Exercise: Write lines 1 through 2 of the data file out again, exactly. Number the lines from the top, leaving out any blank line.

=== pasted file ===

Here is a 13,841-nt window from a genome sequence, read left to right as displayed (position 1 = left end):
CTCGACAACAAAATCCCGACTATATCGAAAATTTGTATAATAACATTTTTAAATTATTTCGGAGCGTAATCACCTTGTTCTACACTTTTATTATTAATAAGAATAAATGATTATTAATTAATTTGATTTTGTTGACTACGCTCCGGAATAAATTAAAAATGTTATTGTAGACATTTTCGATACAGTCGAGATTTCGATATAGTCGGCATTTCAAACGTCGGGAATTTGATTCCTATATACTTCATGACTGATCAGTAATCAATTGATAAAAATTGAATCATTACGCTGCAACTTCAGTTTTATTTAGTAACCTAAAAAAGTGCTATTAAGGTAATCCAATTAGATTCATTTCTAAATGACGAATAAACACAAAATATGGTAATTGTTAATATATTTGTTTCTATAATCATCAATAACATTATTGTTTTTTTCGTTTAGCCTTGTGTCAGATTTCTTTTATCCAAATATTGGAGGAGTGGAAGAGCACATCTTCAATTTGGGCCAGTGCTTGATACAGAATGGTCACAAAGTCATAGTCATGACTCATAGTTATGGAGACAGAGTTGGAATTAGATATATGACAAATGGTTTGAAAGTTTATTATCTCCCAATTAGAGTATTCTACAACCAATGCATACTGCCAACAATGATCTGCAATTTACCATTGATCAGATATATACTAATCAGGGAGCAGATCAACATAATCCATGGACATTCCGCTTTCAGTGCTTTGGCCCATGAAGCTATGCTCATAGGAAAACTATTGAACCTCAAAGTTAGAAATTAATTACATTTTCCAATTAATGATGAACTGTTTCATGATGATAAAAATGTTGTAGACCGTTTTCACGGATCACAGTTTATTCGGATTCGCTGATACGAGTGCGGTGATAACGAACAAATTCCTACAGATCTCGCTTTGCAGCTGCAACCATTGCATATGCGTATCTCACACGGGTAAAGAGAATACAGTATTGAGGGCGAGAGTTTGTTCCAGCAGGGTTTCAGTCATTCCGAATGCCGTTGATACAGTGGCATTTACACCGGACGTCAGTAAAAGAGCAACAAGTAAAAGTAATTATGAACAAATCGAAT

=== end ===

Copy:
Here is a 13,841-nt window from a genome sequence, read left to right as displayed (position 1 = left end):
CTCGACAACAAAATCCCGACTATATCGAAAATTTGTATAATAACATTTTTAAATTATTTCGGAGCGTAATCACCTTGTTCTACACTTTTATTATTAATAAGAATAAATGATTATTAATTAATTTGATTTTGTTGACTACGCTCCGGAATAAATTAAAAATGTTATTGTAGACATTTTCGATACAGTCGAGATTTCGATATAGTCGGCATTTCAAACGTCGGGAATTTGATTCCTATATACTTCATGACTGATCAGTAATCAATTGATAAAAATTGAATCATTACGCTGCAACTTCAGTTTTATTTAGTAACCTAAAAAAGTGCTATTAAGGTAATCCAATTAGATTCATTTCTAAATGACGAATAAACACAAAATATGGTAATTGTTAATATATTTGTTTCTATAATCATCAATAACATTATTGTTTTTTTCGTTTAGCCTTGTGTCAGATTTCTTTTATCCAAATATTGGAGGAGTGGAAGAGCACATCTTCAATTTGGGCCAGTGCTTGATACAGAATGGTCACAAAGTCATAGTCATGACTCATAGTTATGGAGACAGAGTTGGAATTAGATATATGACAAATGGTTTGAAAGTTTATTATCTCCCAATTAGAGTATTCTACAACCAATGCATACTGCCAACAATGATCTGCAATTTACCATTGATCAGATATATACTAATCAGGGAGCAGATCAACATAATCCATGGACATTCCGCTTTCAGTGCTTTGGCCCATGAAGCTATGCTCATAGGAAAACTATTGAACCTCAAAGTTAGAAATTAATTACATTTTCCAATTAATGATGAACTGTTTCATGATGATAAAAATGTTGTAGACCGTTTTCACGGATCACAGTTTATTCGGATTCGCTGATACGAGTGCGGTGATAACGAACAAATTCCTACAGATCTCGCTTTGCAGCTGCAACCATTGCATATGCGTATCTCACACGGGTAAAGAGAATACAGTATTGAGGGCGAGAGTTTGTTCCAGCAGGGTTTCAGTCATTCCGAATGCCGTTGATACAGTGGCATTTACACCGGACGTCAGTAAAAGAGCAACAAGTAAAAGTAATTATGAACAAATCGAAT